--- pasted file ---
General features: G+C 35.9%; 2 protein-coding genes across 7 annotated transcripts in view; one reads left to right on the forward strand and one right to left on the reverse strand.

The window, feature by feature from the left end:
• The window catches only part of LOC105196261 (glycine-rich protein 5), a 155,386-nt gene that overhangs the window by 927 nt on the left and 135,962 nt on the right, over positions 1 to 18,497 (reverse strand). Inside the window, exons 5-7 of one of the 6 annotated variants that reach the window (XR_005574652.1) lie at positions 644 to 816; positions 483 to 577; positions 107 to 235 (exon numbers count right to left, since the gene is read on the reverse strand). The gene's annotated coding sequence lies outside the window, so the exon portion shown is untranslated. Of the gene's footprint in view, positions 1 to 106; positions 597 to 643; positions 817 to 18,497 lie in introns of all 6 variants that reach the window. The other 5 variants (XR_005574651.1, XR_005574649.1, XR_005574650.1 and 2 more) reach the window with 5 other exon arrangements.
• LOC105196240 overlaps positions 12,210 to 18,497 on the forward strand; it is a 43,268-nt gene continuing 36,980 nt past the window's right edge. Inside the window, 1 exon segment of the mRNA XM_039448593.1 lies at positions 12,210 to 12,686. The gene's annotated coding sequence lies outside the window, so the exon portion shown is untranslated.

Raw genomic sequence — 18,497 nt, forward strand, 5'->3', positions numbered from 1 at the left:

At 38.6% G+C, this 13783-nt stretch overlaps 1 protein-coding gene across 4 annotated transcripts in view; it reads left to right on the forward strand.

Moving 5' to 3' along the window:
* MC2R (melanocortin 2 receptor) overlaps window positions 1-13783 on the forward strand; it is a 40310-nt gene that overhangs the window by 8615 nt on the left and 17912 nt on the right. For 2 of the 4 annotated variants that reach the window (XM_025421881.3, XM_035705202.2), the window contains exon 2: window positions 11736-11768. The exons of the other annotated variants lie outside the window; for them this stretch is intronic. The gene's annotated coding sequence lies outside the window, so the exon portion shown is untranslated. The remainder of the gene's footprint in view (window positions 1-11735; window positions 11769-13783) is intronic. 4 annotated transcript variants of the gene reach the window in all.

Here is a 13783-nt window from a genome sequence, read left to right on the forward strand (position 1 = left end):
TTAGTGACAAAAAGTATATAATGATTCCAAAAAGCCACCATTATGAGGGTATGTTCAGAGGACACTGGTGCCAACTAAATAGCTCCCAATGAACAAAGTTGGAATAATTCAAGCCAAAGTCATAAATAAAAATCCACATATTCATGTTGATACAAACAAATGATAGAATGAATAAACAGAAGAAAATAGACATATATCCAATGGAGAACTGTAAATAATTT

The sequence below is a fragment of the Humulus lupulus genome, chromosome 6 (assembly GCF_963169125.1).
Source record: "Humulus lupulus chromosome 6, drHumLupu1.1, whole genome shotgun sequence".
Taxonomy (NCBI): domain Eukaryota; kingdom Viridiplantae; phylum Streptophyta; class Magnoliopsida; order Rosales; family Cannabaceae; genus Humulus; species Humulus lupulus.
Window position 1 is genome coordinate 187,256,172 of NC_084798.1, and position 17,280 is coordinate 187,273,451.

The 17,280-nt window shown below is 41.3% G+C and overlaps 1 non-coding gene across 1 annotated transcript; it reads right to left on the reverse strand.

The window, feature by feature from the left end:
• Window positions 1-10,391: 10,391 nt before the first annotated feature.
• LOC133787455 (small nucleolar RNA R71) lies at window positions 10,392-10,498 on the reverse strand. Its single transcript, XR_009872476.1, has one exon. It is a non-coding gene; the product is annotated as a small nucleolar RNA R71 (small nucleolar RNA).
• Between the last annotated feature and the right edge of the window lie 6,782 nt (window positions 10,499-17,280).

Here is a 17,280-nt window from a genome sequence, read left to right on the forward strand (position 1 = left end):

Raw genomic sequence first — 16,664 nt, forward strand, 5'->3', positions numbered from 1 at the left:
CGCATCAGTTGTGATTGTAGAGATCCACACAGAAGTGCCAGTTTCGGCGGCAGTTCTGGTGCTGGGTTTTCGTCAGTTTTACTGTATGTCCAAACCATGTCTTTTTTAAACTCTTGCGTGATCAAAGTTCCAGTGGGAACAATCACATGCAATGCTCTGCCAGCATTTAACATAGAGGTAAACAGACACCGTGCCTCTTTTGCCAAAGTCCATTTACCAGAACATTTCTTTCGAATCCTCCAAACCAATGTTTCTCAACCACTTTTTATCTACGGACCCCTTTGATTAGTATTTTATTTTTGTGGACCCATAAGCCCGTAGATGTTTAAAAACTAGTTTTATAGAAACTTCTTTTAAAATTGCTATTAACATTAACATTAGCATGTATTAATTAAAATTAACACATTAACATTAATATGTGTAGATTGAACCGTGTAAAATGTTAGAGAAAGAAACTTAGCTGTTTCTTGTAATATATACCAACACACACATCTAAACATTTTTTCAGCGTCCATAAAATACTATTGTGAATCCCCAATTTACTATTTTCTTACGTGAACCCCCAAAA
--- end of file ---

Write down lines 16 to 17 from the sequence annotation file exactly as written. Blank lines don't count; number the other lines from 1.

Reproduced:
The window, feature by feature from the left end:
• Window positions 1-10,391: 10,391 nt before the first annotated feature.